A Tale of Two Cities through Ceramics

April 22, 2012

Image from the “Houston, It’s Worth It” campaign.

ACT I: Seattle

This year, the 46th Annual NCECA (National Council on Education for the Ceramic Arts) Conference was “On the Edge.” True to its theme, the conference was in Seattle, on the edge of the Pacific coast in what proved to be a wonderful, walkable and welcoming city.

I’ve been to many conferences, but had yet to visit NCECA. I had previously followed the 2010 Philadelphia conference through crafthaus’s emerging artist blog and, similarly, this year, both crafthaus and NCECA will have blogs updating soon here and here.

Rather than try and recap the entire event, I thought I’d hit some highlights that connect back to HCCC and Houston. Besides, NCECA will be in Houston in 2013, and it’s important to draw connections and let folks in on the dirty little secret: Houston and its “walkable-museum-district” is great, despite what people say about the traffic.

Sarah Lindley and Norwood Viviano’s Kohler Diptych, 2010, glazed China clay at Push Play: The NCECA 2012 Invitational at Bellevue Arts Museum. Photo Courtesy of HCCC.

SCENE I: Bellevue

One of my first stops at NCECA was the Bellevue Arts Museum (BAM) for the exhibition PushPlay: The NCECA 2012 Invitational. The exhibit features work by 35 different artists loosely organized around a theme of play that is not always full of “fun and games.” The first work I viewed immediately brought up thoughts of Houston. As the fourth largest city in the nation, Houston is home to more than 5,000 energy-related firms and touted by the City of Houston as the Energy Capital of the world. Created while they were artists-in-residence at the Kohler Company, Sarah Lindley and Norwood Viviano’s Kohler Diptych responds to early American industry, and the BAM label describes how “the artists combine industrial technologies such as rapid prototyping, slip casting, and factory production with play technologies such as staging and the miniature to reference notions of dependence, control and consequence.”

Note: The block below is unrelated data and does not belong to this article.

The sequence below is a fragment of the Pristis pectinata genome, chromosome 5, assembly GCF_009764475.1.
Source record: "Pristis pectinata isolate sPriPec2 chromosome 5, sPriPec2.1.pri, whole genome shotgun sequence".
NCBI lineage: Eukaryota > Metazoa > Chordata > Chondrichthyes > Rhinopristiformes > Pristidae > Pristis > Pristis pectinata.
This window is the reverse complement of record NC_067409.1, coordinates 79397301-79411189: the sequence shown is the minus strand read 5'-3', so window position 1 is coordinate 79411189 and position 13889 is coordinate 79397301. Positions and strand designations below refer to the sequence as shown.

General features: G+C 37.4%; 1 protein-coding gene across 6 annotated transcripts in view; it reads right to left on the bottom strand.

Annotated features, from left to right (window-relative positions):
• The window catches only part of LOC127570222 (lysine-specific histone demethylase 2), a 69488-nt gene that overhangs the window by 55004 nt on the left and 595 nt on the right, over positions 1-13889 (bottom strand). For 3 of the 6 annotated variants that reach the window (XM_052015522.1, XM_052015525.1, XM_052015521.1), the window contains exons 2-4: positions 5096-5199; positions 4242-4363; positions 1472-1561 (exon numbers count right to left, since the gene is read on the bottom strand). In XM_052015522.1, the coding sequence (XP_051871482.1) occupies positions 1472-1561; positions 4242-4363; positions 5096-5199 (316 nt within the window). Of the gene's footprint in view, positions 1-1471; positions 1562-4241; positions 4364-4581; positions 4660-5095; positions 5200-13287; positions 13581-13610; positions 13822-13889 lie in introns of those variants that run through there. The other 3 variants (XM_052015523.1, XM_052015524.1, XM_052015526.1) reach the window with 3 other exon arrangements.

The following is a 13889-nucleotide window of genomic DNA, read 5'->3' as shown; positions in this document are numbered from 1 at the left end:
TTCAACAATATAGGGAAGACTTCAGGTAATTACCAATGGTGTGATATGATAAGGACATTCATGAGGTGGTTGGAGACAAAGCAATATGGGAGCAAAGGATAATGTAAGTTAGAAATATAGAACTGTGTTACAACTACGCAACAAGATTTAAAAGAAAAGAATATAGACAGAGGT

Besides the NCECA 2012: Invitational, BAM had two other great exhibitions on the third floor. Dirk Staschke: Falling Feels a Lot Like Flying featured the lavish ceramic work of Dirk Staschke, winner of the John and Joyce Price Award of Excellence at the BAM Biennial 2010: Clay Throwdown! In the same floor just around the corner, Nora Atkinson curated Making Mends, a group exhibit of artists who expand on the therapeutic benefits of art. (Nora wrote a guest blog post for us in the past on the traveling exhibit, Lisa Gralnick: The Gold Standard, which you can find here and here.)

Dirk Staschke’s Consuming Allegory, ceramic and mixed media, 2012
Cynthia Giachetti’s Centerpiece, porcelain, wood, found objects, 2007 from the exhibit Making Mends